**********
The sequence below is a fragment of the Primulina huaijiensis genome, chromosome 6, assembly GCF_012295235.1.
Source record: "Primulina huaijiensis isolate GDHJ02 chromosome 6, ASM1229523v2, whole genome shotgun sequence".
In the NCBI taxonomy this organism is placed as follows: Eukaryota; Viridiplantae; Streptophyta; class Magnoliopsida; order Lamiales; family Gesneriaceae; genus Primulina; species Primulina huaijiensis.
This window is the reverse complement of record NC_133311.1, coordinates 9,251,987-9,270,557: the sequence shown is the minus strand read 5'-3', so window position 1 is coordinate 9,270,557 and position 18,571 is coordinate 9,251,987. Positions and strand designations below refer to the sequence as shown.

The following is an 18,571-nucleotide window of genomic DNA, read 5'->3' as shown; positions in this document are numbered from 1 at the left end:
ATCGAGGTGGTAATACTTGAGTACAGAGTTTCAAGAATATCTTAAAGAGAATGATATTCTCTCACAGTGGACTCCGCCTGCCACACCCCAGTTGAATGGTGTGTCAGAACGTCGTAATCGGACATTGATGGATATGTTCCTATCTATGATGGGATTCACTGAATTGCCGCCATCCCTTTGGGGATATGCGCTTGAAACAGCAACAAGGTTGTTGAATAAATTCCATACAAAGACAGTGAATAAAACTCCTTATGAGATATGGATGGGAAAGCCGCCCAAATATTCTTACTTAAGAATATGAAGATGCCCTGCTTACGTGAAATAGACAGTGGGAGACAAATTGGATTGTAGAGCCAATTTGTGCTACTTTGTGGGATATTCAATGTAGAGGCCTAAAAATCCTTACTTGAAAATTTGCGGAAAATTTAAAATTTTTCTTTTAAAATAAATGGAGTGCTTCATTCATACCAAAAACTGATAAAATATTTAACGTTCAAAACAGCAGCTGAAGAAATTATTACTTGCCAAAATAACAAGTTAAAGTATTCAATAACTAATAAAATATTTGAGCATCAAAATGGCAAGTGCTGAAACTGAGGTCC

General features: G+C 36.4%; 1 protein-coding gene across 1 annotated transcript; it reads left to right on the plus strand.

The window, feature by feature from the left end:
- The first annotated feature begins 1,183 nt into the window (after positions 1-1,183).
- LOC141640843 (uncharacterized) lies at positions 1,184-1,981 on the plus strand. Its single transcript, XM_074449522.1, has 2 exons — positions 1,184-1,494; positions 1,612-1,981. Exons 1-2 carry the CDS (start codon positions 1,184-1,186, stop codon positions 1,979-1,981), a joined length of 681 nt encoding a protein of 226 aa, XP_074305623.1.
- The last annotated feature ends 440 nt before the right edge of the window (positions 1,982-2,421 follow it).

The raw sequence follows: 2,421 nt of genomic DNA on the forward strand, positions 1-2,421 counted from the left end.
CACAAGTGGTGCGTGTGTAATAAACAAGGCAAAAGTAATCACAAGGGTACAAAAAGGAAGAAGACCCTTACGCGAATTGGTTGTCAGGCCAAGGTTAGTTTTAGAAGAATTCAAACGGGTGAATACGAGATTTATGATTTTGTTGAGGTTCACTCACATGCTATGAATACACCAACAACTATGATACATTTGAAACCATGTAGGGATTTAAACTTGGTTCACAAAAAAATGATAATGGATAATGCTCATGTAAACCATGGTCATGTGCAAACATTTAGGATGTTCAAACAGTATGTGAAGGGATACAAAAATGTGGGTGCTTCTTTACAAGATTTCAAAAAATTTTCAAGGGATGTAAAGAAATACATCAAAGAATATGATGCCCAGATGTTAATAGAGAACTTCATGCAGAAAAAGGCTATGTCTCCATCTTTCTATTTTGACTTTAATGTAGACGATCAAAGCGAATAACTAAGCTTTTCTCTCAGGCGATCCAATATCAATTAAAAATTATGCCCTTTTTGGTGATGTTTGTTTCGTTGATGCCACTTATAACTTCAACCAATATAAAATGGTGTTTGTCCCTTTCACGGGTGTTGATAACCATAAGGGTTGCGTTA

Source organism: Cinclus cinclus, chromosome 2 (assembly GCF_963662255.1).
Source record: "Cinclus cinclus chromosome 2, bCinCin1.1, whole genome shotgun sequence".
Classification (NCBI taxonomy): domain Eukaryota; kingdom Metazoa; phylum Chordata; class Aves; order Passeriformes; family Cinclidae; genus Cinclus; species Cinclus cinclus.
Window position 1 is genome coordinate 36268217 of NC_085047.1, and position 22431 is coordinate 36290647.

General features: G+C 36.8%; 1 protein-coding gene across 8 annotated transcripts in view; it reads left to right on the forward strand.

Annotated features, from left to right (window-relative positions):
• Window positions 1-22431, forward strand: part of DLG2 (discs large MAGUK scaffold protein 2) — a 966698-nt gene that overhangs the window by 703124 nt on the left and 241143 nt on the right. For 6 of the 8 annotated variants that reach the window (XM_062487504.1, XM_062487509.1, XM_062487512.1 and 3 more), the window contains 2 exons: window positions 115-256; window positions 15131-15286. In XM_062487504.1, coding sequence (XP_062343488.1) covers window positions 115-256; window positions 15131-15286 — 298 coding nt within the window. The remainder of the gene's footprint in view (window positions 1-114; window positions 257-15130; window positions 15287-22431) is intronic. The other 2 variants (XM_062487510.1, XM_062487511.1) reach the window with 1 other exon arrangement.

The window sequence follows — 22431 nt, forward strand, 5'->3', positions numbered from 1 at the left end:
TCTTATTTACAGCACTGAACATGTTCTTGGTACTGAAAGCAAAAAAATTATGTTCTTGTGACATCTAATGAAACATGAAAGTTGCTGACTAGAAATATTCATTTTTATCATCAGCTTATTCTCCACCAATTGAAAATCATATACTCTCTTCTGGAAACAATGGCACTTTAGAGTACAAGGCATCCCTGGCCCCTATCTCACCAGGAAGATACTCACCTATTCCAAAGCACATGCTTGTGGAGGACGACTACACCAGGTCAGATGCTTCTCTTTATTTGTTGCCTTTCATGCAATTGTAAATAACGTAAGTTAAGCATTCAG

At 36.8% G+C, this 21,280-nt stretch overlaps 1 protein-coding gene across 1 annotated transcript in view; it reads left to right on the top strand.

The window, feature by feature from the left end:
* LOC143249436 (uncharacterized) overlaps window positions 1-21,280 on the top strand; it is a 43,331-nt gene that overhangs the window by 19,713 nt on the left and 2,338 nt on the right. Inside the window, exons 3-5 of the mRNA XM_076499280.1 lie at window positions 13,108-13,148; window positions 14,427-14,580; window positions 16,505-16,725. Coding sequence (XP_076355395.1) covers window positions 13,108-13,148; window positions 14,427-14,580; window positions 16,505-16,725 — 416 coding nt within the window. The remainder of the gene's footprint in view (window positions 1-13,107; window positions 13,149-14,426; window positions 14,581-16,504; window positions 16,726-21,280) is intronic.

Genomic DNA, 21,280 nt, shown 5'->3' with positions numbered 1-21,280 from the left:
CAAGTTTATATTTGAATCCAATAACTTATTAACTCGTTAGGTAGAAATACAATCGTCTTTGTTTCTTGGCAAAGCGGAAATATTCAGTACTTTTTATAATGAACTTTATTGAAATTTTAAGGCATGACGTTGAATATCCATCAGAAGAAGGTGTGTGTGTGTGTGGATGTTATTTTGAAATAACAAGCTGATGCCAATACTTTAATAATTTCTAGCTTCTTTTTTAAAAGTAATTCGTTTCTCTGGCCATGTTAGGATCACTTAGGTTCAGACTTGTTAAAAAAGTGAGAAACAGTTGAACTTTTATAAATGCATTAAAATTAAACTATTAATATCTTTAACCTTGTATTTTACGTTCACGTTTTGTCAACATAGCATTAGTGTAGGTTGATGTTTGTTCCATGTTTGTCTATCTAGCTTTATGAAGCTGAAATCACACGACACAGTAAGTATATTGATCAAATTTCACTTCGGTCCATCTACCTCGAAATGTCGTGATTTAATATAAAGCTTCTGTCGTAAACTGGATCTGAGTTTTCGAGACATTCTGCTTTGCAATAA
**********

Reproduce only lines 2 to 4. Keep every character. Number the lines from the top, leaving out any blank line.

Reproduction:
Source record: "Primulina huaijiensis isolate GDHJ02 chromosome 6, ASM1229523v2, whole genome shotgun sequence".
In the NCBI taxonomy this organism is placed as follows: Eukaryota; Viridiplantae; Streptophyta; class Magnoliopsida; order Lamiales; family Gesneriaceae; genus Primulina; species Primulina huaijiensis.
This window is the reverse complement of record NC_133311.1, coordinates 9,251,987-9,270,557: the sequence shown is the minus strand read 5'-3', so window position 1 is coordinate 9,270,557 and position 18,571 is coordinate 9,251,987. Positions and strand designations below refer to the sequence as shown.